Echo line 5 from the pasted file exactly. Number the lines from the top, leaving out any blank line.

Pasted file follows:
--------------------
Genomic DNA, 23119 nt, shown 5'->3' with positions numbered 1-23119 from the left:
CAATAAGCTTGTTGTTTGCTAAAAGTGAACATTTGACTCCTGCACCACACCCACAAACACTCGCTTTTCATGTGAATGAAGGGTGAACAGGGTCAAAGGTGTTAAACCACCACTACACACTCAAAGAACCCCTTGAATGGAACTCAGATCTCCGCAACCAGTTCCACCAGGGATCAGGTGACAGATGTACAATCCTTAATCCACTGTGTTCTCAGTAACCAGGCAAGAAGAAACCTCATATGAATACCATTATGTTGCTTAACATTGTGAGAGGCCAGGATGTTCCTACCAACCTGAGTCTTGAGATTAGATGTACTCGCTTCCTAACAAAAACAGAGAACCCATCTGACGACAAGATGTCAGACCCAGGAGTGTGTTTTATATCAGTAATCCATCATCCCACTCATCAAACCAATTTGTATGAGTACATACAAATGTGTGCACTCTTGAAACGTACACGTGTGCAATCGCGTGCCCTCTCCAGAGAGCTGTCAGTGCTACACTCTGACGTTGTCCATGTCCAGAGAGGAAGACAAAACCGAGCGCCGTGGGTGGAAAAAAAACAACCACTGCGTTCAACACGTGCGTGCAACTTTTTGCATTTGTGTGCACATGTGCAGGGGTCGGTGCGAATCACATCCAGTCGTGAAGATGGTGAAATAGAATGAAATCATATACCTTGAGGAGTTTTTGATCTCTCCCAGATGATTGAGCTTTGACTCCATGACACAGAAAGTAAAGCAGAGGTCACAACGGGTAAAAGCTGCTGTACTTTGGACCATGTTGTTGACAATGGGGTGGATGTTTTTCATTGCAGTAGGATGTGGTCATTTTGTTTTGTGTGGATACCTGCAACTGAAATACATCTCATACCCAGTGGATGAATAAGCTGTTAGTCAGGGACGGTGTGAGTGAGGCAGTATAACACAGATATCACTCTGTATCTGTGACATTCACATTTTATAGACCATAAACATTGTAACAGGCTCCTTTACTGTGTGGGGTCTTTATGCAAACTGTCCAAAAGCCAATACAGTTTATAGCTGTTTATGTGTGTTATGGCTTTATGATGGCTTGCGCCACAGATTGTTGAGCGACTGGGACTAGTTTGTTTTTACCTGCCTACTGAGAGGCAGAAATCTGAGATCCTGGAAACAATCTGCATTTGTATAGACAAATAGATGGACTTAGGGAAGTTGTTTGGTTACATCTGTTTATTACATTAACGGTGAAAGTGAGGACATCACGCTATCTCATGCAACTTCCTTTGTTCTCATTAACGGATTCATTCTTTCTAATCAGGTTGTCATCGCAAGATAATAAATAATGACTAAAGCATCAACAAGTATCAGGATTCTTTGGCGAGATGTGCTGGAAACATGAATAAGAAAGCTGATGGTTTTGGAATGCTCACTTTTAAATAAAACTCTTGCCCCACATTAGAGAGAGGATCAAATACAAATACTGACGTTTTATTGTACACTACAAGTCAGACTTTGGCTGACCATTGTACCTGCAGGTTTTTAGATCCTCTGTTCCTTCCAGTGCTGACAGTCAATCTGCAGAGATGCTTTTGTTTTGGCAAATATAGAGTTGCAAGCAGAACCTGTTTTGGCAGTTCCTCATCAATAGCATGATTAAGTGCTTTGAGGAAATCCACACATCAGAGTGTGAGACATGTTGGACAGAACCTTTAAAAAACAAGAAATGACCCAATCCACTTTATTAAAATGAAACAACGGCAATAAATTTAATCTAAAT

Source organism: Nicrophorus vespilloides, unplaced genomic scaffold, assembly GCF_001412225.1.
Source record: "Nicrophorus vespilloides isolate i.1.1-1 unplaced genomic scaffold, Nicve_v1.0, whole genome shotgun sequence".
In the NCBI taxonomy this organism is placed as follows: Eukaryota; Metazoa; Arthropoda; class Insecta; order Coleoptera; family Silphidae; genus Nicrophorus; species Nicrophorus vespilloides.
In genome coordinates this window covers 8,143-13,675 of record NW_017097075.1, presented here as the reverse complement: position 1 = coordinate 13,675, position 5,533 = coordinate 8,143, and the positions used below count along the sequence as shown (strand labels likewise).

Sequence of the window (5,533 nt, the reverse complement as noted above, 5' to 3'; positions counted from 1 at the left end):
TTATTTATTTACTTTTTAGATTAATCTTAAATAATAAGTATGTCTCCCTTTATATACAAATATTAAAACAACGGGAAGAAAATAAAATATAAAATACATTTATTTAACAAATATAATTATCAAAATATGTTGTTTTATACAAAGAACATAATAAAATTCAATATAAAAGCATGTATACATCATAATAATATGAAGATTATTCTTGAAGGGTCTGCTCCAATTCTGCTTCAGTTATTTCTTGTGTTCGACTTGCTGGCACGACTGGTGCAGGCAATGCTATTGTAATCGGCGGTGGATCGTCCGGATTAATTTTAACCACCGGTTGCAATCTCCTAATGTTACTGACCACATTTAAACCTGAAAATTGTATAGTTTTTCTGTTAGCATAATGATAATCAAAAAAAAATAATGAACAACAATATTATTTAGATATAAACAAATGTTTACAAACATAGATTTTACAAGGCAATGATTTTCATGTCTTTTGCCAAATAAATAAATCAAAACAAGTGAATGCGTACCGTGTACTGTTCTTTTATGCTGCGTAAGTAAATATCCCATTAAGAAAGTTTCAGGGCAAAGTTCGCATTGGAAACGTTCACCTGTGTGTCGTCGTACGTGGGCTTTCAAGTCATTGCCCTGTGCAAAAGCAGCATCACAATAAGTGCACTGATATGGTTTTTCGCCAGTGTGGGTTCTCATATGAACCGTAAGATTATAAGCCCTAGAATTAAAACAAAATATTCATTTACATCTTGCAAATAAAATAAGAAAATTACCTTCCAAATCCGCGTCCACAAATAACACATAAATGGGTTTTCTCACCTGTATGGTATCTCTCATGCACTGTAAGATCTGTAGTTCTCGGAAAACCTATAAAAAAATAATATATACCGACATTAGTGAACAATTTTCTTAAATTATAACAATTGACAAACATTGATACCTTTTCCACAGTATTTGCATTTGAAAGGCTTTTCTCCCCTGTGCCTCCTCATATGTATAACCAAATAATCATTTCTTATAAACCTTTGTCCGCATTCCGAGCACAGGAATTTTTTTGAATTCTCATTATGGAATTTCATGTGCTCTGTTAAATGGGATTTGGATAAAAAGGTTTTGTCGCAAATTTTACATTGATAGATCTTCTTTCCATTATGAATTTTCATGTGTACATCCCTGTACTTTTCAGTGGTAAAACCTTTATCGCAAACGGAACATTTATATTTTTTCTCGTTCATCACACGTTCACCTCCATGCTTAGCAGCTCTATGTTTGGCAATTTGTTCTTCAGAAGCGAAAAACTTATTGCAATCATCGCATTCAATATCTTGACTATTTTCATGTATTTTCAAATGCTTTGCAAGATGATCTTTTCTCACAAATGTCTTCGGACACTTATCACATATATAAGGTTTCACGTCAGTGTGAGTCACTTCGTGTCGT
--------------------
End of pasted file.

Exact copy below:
In the NCBI taxonomy this organism is placed as follows: Eukaryota; Metazoa; Arthropoda; class Insecta; order Coleoptera; family Silphidae; genus Nicrophorus; species Nicrophorus vespilloides.